Nicholas Peterson’s Intellectual Property begins with a quote about McCarthyism before leading us into that world where this sort of persecution and paranoia was still going on. In typical thriller fashion, the film opens with a dastardly deed (a corpse being dragged across the floor) before finally making its way to that “summary” sequence at the end of the picture. It’s as if we as an audience don’t have the mind power to recall what happened during the 75 minutes prior. This is clearly a film where the viewer must pay attention to all that’s is going on. How come the filmmakers don’t trust us?
Paul is an eccentric sort who is only interested in one thing – invention. Broke and alone after his father and professor abandon him, he schemes money from a local gangster and skips town to work on a new invention. It’s not important what exactly he is working on (nor is it made clear) but what goes on during the process. Not only is Paul socially retarded, his experiences have made him paranoid beyond imagination. But when he meets a girl a local diner, his interests finally attach to something other than technology. All hope is lost for Paul however, when odd people show up at his door and people start to go missing.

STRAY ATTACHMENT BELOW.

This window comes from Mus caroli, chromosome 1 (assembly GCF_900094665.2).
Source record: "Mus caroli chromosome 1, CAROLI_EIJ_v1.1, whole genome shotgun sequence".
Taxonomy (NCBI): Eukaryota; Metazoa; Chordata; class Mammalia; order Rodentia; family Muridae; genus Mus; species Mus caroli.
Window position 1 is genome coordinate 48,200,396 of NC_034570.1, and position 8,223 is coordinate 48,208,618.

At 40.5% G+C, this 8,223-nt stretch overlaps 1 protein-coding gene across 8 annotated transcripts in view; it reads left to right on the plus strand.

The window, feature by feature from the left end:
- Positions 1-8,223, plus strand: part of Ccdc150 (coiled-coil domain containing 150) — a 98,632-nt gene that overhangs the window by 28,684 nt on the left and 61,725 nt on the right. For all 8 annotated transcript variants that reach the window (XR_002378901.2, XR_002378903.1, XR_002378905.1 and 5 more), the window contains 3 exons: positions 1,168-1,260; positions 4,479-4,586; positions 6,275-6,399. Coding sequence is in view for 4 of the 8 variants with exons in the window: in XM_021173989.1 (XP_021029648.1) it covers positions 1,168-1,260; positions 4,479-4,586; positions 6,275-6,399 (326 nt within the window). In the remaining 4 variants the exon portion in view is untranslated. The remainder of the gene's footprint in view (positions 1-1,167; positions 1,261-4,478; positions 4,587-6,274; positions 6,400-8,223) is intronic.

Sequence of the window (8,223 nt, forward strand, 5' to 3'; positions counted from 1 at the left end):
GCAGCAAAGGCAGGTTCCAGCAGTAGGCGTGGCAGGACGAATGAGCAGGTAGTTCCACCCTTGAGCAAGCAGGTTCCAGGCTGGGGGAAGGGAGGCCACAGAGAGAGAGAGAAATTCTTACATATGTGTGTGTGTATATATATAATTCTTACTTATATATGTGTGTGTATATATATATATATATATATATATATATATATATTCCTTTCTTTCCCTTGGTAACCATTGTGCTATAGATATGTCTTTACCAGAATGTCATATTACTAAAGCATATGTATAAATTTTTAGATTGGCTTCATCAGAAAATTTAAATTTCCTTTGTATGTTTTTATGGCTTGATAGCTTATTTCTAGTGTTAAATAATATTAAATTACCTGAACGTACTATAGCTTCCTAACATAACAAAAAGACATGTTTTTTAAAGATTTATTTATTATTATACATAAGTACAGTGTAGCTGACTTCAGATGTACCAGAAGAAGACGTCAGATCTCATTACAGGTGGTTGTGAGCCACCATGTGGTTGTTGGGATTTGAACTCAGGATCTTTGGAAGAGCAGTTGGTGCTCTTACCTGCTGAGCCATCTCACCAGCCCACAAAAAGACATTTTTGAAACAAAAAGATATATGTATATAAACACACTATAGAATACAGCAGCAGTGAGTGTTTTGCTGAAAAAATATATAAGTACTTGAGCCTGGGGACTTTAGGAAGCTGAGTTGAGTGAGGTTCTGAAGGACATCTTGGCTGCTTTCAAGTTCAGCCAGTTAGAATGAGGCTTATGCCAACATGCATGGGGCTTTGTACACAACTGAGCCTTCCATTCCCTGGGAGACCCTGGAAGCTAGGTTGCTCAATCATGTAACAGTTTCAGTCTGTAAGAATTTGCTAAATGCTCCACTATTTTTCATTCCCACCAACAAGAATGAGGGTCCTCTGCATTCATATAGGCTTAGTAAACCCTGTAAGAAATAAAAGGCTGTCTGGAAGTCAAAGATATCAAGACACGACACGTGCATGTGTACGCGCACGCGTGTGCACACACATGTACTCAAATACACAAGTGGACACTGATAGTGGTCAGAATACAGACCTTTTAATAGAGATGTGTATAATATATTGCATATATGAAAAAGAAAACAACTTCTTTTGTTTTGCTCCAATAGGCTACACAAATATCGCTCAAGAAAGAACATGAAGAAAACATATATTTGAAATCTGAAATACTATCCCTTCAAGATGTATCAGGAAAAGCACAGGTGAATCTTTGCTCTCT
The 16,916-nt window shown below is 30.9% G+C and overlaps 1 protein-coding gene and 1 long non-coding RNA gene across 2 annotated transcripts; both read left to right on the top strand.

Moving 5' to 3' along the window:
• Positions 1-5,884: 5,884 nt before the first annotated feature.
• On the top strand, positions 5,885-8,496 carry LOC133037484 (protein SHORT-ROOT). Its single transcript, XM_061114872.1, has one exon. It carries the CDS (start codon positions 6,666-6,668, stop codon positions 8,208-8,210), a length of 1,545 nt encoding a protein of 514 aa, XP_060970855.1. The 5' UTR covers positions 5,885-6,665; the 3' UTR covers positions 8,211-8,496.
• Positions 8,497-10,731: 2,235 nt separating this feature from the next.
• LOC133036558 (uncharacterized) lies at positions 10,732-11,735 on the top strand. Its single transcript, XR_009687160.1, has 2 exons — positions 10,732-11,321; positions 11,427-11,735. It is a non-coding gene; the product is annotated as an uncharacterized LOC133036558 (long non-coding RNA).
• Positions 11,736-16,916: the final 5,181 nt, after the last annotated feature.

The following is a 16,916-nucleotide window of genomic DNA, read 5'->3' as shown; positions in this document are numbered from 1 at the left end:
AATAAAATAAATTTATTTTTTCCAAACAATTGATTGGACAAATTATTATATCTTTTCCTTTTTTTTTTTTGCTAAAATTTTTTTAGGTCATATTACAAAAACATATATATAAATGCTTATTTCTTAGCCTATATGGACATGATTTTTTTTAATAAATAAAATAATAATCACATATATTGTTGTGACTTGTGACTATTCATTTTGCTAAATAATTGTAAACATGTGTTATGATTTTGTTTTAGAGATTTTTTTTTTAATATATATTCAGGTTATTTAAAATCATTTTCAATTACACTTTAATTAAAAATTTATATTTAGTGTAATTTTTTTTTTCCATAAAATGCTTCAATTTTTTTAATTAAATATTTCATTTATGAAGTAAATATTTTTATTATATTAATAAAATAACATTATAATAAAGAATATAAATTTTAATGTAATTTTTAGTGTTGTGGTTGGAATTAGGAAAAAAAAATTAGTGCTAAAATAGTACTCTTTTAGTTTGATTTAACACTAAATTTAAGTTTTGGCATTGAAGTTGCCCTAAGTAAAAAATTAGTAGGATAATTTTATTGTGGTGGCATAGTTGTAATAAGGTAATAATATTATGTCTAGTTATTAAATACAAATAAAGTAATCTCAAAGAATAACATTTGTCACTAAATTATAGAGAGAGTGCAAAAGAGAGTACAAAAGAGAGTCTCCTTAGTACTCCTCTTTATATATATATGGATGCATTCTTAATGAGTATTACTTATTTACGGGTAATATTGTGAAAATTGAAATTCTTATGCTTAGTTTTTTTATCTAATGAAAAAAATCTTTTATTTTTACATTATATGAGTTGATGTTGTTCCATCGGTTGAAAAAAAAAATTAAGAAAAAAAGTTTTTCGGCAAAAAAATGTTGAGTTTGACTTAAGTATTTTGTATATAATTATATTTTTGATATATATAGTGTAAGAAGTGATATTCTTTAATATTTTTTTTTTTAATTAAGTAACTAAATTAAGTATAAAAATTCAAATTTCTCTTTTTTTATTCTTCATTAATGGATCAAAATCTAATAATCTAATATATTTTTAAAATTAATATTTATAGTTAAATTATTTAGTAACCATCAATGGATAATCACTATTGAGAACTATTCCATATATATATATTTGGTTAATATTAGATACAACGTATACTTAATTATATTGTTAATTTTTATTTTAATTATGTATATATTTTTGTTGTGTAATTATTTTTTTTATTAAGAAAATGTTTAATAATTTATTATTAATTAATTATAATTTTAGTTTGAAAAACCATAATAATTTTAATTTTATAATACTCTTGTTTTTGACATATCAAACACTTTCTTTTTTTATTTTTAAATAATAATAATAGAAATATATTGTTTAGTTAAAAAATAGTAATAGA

Using sets built specifically for this story, Intellectual Property has an interesting production look to it. Paul’s apartment-turned-laboratory gets more eerie as time progresses which help to express the character’s decent into madness. Often times the camera work isn’t stylized enough to expose the world to its fullest potential. Masterson gives a quirky enough performance to articulate the mannerisms this character requires without going too over-the-top.
There is an interesting story to be told here. This is a character study of a character that is more interesting than the formulaic way he is represented. Think of it as a new age Pi but less kinetic and intellectually challenging. Although, it very well could have been.